My Journey Of Grace With The Lord

I was converted to Christ at the age of eight and became a member of a Strict and Particular Baptist church in London, England. Historically, the chapel belonged to the 19th century high-Calvinist circle of churches. However, by the 1980’s, it had adopted a moderate view of sovereign grace, subscribing to the doctrines of Duty Faith, the Free Offer and Law Sanctification. I was appointed the Pastor of this church at the age of twenty-two. For the first ten years of my ministry, I nurtured views similar to those under which I had been taught and trained for the gospel ministry. However, I never identified as a Reformed Baptist, neither did I refer to the church under my care by that name. Even though we and the Reformed Baptists shared similar views on moderate-Calvinism, it was quite clear, having been brought up in a Strict and Particular Baptist church, that the Reformed Baptists were not in alignment with that circle of churches. First, they held strong Protestant (rather than Baptist) views on the nature and function of the church. For instance, they opened the communion table to a wider group of recipients, replaced the Pastor with a plural eldership and pledged allegiance to local associations and elder fraternals, all of which resembled a Presbyterian style governance. Second, most (though not all) abandoned the Authorized Version of the Scriptures, believing certain modern translations to be the most reliable (or more readable) Bibles. On both issues, that of the church and of the Scriptures, I felt the Reformed Baptists had lost their way, imbibing teachings which undermined the authority of the church and the integrity of the Scriptures. In addition, I was quite concerned with the way the Reformed Baptists were conducting themselves. They were obviously a new group of Baptists, holding views which differed significantly from the Strict and Particular Baptists, yet instead of organizing new churches around their teachings, they sought to “reform” the Strict and Particular Baptist churches. Many of the historic chapels were commandered by the Reformed Baptists. It was not a difficult task ‘reforming’ these churches, for the congregations were relatively small in number. Eventually, the name ‘Particular’ was replaced with ‘Grace’, and thus emerged the Grace Baptist churches of England. Putting these observations and concerns to the side, it wasn’t until the eleventh year of my pastorate that I came to embrace sharper views of sovereign grace, leading to an understanding and conviction in high-Calvinism. It was then that the church I pastored returned to her roots, subscribing once again to the high-Calvinistic views around which she had been organized in the 19th century. It was also at that time the fallacy of the Reformed Baptists came into full view, which only confirmed my earlier observations—they are an entirely separate group from the Strict and Particular Baptists.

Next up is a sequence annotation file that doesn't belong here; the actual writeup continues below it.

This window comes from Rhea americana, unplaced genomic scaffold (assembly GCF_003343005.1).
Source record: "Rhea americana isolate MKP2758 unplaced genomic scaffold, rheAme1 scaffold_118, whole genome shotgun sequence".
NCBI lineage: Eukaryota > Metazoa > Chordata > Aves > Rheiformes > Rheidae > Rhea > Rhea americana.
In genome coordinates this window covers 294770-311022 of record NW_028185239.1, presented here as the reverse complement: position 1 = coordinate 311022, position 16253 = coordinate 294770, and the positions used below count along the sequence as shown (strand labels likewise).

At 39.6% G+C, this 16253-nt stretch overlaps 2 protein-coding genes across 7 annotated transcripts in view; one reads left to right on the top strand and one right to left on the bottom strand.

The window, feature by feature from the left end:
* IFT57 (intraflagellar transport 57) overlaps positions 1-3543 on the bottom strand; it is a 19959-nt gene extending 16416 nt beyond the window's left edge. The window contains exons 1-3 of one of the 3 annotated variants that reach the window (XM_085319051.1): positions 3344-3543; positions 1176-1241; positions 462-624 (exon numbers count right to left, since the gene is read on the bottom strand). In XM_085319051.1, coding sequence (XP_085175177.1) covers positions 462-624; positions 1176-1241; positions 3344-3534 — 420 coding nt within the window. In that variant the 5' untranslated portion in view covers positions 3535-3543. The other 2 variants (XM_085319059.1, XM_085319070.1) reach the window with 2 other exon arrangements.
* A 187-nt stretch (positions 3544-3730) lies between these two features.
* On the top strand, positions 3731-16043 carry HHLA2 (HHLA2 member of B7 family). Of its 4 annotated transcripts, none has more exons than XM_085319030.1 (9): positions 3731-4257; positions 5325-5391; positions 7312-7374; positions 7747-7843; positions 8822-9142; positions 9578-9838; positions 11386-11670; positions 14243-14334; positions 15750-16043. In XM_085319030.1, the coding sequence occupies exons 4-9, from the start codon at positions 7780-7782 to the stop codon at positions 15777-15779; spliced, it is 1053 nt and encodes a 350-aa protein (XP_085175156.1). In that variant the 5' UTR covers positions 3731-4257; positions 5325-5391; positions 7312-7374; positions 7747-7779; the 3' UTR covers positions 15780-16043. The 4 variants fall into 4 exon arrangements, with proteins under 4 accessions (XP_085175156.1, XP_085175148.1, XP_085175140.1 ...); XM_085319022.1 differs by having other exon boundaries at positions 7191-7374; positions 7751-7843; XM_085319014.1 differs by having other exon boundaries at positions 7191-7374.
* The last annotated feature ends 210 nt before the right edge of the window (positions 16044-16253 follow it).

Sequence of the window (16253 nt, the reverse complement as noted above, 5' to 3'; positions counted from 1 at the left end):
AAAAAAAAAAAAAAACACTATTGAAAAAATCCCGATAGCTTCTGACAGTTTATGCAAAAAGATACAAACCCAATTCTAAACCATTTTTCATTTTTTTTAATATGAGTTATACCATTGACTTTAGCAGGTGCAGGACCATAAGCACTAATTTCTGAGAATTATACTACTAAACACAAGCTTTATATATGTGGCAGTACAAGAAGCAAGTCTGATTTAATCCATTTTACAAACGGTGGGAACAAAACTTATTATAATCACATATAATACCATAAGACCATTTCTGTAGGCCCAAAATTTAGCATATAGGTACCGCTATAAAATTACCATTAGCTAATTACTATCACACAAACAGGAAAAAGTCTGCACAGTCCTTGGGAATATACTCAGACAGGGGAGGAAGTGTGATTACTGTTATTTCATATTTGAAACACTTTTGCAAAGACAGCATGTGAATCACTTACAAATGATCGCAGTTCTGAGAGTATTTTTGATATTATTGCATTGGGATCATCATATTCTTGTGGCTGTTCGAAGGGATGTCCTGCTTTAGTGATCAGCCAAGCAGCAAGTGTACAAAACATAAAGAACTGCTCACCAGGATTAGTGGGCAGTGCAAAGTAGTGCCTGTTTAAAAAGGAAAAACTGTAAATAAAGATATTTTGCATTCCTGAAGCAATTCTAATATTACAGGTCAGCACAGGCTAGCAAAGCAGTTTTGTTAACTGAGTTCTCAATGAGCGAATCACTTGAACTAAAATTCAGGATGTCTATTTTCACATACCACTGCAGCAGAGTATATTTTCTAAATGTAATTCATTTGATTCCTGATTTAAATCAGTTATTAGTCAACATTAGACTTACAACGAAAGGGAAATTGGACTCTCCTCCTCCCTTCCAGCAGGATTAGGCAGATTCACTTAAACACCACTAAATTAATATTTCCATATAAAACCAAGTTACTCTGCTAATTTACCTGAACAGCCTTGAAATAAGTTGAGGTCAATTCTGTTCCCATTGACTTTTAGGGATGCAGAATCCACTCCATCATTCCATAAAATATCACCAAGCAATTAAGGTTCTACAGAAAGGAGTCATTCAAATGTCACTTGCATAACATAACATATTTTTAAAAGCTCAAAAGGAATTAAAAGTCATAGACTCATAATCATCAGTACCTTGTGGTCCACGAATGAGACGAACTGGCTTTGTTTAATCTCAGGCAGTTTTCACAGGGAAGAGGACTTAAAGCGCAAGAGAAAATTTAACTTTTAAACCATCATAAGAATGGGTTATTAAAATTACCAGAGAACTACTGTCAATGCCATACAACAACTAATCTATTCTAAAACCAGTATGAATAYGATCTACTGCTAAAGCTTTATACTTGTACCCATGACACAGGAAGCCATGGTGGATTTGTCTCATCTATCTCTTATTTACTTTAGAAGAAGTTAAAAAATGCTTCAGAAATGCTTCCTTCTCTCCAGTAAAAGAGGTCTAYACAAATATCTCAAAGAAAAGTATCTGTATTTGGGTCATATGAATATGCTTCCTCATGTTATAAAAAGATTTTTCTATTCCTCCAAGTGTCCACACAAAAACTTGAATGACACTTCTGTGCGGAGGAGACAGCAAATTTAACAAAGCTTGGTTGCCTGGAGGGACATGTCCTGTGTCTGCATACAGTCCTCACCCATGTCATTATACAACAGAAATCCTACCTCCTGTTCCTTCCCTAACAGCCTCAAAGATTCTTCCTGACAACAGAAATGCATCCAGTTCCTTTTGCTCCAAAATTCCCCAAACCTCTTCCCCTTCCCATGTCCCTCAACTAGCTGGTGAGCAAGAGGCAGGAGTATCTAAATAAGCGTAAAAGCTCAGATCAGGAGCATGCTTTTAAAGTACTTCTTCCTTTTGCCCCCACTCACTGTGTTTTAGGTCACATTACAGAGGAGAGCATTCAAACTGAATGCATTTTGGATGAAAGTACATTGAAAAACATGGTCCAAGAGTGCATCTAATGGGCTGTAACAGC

Here are ten reasons I am not a Reformed Baptist.

1. The Reformed Baptist Teachings Are A Protestant Interpretation Of Baptist Ecclesiology.

Strict Baptists maintain (1) the church is by nature a local and visible body of baptized believers, (2) the polity is congregational, with the oversight of a bishop, assisted by deacons, (3) and the Lord’s Table is restricted to those in membership with the local assembly. Reformed Baptists, however, (1) emphasize a…